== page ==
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4 minutes ago, N S said:

Mudfly & Gearclash quotes some good "rule of thumbs"..

Those aren't rules of thumb, I used the formula.  Those are rounded percentages for those specific angles.  By my eye the cylinder is in the 25 +/- degree range.  That's why I posted the numbers down that far.

20 hours ago, Mountain Heritage said:

is that too much of a horizontal angle to lift from?

If you have the specific angle I can get you the actual numbers, but again, I would use the rough numbers above and make sure you have more cylinder than you need.  

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Cylinder is on 31 degree angle.

 

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At 31 deg, 50% lift capacity is pretty much dead on at the bottom of the stroke.   Once the geometry changes it will increase.

 

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I like to draw things out on the floor, to get angles, and how it will work. also use scraps of lumber, with a nail for a pivot point.  it'll be seen on it's side. use tape measure for hyd cyl.   also type  in roll-a-cone.  I know it's cheating, but there's no point in reinventing the wheel.

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5 hours ago, Mudfly said:

Those aren't rules of thumb, I used the formula.  Those are rounded percentages for those specific angles.  By my eye the cylinder is in the 25 +/- degree range.  That's why I posted the numbers down that far.

If you have the specific angle I can get you the actual numbers, but again, I would use the rough numbers above and make sure you have more cylinder than you need.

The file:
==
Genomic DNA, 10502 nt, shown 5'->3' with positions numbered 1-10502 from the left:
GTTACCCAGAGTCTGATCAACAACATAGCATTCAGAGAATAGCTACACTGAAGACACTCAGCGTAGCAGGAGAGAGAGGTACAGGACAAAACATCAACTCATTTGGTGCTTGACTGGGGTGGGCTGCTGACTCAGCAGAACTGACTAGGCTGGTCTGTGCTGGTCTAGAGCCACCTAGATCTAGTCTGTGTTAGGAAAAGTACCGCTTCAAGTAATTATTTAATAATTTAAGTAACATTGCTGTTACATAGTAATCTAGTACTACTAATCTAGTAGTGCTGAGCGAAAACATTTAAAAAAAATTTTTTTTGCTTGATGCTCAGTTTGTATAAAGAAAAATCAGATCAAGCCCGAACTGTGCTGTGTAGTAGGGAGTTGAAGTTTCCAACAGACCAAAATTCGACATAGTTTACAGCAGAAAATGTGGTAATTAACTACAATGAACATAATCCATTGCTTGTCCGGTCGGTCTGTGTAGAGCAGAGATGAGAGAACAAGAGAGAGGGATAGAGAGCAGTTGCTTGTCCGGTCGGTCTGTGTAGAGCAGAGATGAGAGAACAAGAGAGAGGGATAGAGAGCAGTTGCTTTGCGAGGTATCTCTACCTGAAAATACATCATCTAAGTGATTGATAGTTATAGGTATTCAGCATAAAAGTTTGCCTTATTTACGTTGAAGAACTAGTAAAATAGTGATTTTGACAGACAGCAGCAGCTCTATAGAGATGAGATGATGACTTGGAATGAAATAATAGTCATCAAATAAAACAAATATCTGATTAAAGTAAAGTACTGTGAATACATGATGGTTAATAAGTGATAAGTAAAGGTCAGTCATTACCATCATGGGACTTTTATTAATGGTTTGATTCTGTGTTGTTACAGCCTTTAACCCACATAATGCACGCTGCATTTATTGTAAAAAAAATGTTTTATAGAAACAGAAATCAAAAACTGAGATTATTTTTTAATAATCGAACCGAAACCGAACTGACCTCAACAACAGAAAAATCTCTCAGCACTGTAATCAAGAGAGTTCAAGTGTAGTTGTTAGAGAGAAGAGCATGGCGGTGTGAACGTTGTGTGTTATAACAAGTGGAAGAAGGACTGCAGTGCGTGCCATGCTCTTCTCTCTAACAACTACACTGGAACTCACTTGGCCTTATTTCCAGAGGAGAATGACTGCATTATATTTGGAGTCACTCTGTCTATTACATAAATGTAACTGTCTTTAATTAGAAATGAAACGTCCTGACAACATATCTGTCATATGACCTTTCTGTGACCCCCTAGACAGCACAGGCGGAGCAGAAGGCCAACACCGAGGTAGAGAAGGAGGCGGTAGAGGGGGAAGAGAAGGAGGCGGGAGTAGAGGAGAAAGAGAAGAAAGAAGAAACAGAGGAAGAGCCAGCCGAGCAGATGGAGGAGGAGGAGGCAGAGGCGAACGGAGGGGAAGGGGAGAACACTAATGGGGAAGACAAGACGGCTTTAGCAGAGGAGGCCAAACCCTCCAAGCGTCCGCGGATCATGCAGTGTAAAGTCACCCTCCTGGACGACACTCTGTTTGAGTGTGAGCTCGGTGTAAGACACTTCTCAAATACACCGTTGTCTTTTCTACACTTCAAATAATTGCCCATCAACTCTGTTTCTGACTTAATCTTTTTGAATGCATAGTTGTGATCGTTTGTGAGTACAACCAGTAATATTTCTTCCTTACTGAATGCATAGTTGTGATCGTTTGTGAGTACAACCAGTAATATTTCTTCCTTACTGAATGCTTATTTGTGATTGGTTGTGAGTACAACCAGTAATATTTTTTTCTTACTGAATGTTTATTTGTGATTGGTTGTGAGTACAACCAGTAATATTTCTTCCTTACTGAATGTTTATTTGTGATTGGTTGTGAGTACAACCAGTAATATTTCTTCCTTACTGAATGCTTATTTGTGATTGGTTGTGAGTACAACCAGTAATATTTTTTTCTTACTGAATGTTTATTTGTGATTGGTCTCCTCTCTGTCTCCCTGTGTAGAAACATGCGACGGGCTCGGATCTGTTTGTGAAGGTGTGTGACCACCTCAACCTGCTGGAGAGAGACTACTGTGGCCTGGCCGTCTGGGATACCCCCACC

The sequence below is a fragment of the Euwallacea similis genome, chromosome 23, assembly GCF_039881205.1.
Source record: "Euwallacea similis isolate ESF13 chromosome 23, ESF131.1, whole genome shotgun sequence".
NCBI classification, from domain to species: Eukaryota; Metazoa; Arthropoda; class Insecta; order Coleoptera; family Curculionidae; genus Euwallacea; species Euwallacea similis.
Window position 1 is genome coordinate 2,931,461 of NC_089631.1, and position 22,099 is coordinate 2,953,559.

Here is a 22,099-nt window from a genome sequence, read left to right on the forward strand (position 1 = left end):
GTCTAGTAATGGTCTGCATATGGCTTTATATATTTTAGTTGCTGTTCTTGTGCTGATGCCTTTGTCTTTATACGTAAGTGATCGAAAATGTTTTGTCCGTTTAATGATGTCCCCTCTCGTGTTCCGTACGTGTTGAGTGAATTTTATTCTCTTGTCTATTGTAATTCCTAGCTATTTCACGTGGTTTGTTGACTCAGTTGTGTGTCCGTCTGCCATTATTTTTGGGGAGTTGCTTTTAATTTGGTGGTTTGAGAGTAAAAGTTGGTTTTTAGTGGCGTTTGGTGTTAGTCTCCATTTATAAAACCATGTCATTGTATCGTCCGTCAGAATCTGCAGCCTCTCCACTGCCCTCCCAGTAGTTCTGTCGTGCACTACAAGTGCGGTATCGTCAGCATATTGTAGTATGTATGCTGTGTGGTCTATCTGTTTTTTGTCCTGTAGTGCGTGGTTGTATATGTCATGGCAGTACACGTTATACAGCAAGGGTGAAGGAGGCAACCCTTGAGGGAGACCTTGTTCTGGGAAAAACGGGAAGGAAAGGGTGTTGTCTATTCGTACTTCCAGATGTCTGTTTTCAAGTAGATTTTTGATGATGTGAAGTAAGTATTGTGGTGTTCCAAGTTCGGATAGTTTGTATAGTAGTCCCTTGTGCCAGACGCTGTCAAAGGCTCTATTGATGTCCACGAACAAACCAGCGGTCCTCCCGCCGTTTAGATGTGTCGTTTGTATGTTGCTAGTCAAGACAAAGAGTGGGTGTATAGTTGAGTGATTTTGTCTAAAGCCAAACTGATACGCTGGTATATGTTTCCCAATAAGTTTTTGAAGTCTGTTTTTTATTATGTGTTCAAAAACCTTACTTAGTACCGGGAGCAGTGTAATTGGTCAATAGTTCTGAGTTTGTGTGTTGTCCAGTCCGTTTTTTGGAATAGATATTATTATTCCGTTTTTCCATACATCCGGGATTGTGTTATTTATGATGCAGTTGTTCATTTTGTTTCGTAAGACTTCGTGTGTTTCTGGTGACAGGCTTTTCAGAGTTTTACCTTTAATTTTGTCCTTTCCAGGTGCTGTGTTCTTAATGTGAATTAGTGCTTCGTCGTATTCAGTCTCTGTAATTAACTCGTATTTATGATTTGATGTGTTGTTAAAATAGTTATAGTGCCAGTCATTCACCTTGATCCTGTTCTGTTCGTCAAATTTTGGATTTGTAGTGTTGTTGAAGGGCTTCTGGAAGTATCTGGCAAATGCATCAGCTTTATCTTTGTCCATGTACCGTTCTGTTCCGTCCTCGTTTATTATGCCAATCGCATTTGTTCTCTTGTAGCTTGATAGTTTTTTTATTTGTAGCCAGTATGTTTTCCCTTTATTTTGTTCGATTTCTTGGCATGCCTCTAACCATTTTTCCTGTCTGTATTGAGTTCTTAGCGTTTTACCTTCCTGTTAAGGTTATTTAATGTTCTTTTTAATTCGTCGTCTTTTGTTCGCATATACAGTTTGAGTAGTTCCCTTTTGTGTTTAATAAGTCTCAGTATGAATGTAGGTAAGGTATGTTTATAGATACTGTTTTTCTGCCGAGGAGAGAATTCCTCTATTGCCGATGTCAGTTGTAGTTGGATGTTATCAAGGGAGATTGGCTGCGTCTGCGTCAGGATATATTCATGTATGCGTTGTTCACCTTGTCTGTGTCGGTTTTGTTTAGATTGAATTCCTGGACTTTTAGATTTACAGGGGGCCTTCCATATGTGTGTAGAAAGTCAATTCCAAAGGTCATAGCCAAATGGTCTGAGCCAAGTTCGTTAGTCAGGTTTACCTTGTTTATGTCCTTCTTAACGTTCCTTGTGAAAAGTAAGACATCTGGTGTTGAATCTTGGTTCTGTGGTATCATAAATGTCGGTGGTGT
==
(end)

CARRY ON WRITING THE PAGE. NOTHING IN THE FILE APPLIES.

You're right on, Mudfly. One thing that is being overlooked is the ratio between the trailing arm pin to the lower cylinder mount and the trailing arm pin to the axle centerline. If that ratio is 75%, then your load on the cylinder will increase by one third (4/3 is the inverse of 3/4). If the ratio is 66%, than your load will increase by one half (3/2 is the inverse of 2/3).

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On 4/6/2021 at 4:47 AM, Mountain Heritage said:

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How much more machine is there going to be when all is said and done?

As it sits there, you've got enough lift for 10 times what that thing weighs. Dual 3" cylinders even at the most inefficient angle will toss that thing in the air like a beach ball.

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6 minutes ago, Matt Kirsch said:

How much more machine is there going to be when all is said and done?

As it sits there, you've got enough lift for 10 times what that thing weighs. Dual 3" cylinders even at the most inefficient angle will toss that thing in the air like a beach ball.